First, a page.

Park Wavelengths - January 2003
January 22, 2003
Pacific gray whale sightings are on the upswing! In the clear weather last weekend, 30-50 were counted each day! Depending on the weather, we may see more and more in the next week, dropping off throughout February. Most of the sightings are adults further off the coast, we typically will see the calves and mothers closer to shore on the return migration in March and April. Access to the observation deck at the lighthouse is available seven days a week. Construction on the stairs continues, access down the 308 steps to the Lighthouse is limited to weekends right now.
The elephant seals are close to the peak of their time ashore with 559 park wide. The Chimney Rock colony has 97 seals with 52 females. The first pup has been weaned at Drakes Beach (once a pup is weaned, the female heads back to the water and thus mating activity begins). A tiny harem has formed on Drakes Beach just outside of the cove colony visible at Chimney Rock - visitors walking approximately two miles to the right or south on Drakes Beach may observe this group. (Visitors should not approach marine mammals, when the animals are onshore is an important time in their life cycle; if they are startled or "flushed" back into the water, the pups may be abandoned. The males may appear to be lethargic but when they feel threatened move very quickly!)
Time permitting, visitors may wish to explore not just the Overlook Trail at Chimney Rock but also make their way down to the Boathouse. Males often come ashore at the Boathouse or may be seen in the water off this area. They rest on the beach next to the Boathouse, sometimes hoping to confront the dominant or alpha male in the Chimney Rock colony or attempting to meet up with a departing female for mating!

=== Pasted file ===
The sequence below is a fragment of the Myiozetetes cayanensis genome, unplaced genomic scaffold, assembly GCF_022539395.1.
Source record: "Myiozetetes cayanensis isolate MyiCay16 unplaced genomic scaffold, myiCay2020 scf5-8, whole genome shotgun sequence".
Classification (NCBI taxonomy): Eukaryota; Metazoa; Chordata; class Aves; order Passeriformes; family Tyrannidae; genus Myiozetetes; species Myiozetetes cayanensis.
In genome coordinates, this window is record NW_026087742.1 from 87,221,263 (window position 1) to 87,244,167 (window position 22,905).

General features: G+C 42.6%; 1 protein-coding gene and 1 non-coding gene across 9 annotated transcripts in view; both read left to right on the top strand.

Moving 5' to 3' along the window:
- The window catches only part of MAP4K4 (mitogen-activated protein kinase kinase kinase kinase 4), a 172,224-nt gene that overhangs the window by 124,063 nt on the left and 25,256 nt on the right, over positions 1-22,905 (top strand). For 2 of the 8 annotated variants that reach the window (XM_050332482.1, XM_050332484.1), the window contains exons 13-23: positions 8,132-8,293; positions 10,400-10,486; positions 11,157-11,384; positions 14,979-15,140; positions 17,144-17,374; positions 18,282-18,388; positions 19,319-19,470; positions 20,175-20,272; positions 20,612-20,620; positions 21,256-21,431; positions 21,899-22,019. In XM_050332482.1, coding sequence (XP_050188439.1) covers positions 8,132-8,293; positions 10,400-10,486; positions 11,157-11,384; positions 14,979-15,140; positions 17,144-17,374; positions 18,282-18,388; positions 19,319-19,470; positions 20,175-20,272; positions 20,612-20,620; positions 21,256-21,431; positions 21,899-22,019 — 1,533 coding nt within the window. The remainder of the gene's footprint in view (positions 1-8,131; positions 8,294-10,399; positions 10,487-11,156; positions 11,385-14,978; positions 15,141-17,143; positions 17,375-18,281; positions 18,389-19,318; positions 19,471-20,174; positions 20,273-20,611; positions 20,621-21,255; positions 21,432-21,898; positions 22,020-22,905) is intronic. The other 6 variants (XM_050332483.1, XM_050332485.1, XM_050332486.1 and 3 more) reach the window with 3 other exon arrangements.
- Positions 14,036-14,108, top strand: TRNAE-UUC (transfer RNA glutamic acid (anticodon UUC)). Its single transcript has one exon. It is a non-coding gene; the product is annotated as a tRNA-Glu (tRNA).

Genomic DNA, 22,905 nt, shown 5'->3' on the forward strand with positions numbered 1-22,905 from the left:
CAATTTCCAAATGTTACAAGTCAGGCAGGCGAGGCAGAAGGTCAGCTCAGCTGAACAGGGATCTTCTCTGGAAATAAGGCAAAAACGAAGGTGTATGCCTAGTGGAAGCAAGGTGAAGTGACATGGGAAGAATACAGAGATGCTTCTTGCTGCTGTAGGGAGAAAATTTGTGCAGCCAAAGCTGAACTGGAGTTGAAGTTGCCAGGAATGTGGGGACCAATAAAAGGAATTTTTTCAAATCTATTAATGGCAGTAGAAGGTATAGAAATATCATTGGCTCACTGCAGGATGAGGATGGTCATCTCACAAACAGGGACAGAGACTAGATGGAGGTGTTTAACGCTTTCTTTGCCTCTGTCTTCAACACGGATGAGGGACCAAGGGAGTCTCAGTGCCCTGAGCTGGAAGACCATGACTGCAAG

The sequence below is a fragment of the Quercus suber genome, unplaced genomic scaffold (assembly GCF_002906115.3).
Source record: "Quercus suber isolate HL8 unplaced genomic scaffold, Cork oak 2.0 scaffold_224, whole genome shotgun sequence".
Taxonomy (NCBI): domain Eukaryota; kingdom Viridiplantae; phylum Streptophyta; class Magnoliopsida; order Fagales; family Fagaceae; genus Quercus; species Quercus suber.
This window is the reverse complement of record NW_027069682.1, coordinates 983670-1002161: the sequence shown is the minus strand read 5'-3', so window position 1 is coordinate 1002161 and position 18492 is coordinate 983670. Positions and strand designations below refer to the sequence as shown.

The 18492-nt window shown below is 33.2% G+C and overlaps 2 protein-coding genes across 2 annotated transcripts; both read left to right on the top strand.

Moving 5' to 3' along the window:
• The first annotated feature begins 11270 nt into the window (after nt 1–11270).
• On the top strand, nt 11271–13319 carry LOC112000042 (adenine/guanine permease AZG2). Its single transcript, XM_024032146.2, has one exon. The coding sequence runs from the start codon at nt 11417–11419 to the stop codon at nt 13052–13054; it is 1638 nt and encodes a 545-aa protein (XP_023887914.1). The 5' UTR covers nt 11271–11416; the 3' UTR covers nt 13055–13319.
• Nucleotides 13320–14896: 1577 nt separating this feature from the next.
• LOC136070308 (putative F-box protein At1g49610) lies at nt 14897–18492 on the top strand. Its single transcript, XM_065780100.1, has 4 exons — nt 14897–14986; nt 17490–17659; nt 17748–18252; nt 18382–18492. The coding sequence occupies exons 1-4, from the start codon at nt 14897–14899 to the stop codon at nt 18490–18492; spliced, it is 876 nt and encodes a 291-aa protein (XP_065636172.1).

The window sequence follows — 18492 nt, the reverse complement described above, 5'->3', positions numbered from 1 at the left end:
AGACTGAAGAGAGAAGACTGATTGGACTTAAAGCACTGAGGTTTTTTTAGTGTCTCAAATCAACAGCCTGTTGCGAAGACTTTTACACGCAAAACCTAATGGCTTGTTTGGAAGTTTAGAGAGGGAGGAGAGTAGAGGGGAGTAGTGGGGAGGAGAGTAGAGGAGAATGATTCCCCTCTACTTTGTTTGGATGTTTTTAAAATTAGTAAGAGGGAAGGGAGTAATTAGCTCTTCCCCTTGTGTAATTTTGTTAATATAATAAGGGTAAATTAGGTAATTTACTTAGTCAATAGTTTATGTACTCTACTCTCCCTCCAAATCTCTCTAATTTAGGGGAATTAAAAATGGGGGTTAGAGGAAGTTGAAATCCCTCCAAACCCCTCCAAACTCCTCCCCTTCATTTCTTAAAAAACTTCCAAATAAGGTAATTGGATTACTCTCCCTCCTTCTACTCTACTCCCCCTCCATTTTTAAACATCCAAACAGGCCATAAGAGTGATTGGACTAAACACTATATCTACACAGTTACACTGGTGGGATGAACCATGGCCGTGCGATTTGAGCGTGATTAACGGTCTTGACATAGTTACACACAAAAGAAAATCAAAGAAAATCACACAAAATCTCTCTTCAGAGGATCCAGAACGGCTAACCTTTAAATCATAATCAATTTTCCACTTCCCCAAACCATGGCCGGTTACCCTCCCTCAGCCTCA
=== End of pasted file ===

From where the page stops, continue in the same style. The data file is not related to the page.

There are 35 seals at South Beach, 15 pups. A temporary closure is in place at South Beach. It is about 1/2 mile south or left of the parking lot-no dogs or humans to allow the seals a peaceful and healthy breeding season. Chimney Rock remains also closed for tidepooling throughout the elephant seal season. Park staff are tagging the seals as part of ongoing population studies and may be seen among the seals in gray and green uniforms.
The contract shuttle service was called in this past weekend with unexpected delays on Saturday and an unexpected cancellation on Sunday. Two buses broke down on Saturday late in the day during the peak trip hours. Park Rangers remained on duty well into the evening and ferried all passengers back to their cars and then on Sunday regulated parking. We are working with the new contractor to get the shuttle service operating smoothly and regret any inconvenience. Visitors are encouraged to arrive early in the day to avoid crowds and lines. Shuttle service operates on weekends and holidays when the weather is nice.
Good daylight tidepooling days in the next few weeks:
The safest places are Duxbury Reef in Agate Beach County Park near Bolinas or hiking to Sculptured Beach off the Coast Trail.
Large amounts of brownish foam have been washing up on park beaches. It appears like great mounds of soap suds or pollutants but is in fact a natural part of the winter scene. It is composed of proteins from the bodies of dead sea critters and is whipped up by wave action - very similar to what happens when you beat egg whites into a meringue, the egg proteins or albumins make up the meringue. It has a slimy consistency and will stick to clothing though it washes out readily.
A beautiful display of Susan Hall paintings are at the Bear Valley Visitor Center. A newly published book of her Point Reyes paintings is also on sale. A new black and white photography book "Marin Revealed" published by Bev Schneir and Glynis Mariani has a forward by Isabel Allende and is also on sale at the visitor center.